Tools of the Trade: Highlighters
Make the switch from plastic pens to wooden pencil highlighters and cut down on plastic waste.
I think most people would be aware that plastic waste is a huge environmental issue. Whilst I don't live a completely "plastic-free" lifestyle I take every feasible opportunity to cut down on the use of plastics, especially disposable ones. So let's take a look at highlighter pencils.
If you just think about school usage alone, the numbers are already boggling. My son's primary school booklist has included at least 2 of packets of highlighter pens (amounting to 8 pens) for the last few years, so think of the amount of highlighters that get sent out with school supply orders every year. These are simply disposed of when empty and countless others would be binned after having the lids left off or lost by unthinking kids. The numbers start to add up.
The great thing about highlighter pencils is they can be used along with other standard pencils for colouring in for awesome fluro-coloured highlights. They are made with sustainable wood, with the only usage waste being biodegradable shavings. They are going to last until they are fully worn down and won't prematurely dry out. If you particularly select the fatter pencils, you can also sharpen them with a blade to create different tip shapes (have a fatter wedge to highlight, or a thin tip for writing a note). Also, for those of us who like to highlight in books, manuals, diaries, planners and journals, there is no bleed through onto the page behind. Winning all round!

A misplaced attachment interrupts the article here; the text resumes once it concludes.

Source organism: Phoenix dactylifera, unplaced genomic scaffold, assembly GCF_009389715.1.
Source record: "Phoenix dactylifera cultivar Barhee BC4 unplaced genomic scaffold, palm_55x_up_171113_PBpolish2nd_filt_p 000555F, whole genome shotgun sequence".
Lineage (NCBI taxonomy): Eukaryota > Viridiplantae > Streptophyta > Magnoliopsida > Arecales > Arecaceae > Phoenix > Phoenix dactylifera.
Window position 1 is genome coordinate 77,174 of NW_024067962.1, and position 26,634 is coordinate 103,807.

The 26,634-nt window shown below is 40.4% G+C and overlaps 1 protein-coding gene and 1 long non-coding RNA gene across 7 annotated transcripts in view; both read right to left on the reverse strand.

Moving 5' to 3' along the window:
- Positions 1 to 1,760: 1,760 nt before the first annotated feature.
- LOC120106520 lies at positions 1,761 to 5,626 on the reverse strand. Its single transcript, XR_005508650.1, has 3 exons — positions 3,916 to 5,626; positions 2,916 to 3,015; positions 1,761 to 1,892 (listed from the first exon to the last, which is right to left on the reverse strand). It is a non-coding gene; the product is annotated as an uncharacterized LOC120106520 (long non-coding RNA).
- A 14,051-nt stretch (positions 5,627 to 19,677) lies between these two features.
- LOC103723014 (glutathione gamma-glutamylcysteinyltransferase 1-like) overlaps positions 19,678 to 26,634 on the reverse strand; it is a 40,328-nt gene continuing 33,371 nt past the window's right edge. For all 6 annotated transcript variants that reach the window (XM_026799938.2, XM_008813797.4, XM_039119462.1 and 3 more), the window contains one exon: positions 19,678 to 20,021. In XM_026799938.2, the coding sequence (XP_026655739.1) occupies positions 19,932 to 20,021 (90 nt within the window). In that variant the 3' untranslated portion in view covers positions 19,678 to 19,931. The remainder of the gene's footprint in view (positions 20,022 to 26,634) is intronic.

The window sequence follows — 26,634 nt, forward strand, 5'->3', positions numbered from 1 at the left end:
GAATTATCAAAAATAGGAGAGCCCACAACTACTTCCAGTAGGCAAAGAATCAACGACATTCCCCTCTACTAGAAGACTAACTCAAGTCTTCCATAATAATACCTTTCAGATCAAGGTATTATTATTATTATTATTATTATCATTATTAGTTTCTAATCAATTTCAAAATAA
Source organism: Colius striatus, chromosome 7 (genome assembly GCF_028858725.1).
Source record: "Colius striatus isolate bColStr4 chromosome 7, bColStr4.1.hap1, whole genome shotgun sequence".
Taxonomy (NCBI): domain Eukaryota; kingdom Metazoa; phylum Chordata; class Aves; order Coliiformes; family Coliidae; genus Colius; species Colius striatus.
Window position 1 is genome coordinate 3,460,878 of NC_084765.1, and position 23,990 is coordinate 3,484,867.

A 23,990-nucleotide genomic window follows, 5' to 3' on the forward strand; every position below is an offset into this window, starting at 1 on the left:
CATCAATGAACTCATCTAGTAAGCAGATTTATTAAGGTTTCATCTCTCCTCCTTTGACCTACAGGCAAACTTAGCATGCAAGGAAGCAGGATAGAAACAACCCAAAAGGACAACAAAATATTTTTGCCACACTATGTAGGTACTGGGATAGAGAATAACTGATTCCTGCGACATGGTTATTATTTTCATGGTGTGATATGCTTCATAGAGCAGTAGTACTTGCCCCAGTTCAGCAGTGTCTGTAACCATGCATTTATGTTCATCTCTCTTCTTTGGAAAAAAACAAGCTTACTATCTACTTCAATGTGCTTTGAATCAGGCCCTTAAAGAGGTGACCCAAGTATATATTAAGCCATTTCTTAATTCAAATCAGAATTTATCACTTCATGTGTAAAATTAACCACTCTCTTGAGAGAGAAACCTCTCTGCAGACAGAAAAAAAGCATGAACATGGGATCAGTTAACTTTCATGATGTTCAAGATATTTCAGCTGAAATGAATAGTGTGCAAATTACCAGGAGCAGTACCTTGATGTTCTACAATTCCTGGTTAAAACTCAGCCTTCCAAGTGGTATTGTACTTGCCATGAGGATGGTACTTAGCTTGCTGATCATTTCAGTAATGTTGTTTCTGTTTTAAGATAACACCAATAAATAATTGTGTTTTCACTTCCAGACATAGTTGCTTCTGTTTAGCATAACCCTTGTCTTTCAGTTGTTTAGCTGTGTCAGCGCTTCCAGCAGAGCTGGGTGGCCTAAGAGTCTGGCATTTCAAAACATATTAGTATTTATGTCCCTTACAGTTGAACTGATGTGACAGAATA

I've had these 2 Faber-Castell Textliner Dry pencils for somewhere between 15-20 years (!) and whilst the current version looks a little different, you can still buy them. There are a few brands available fairly easily at the normal retailers. Consider making the switch for your desk next time your highlighter runs out.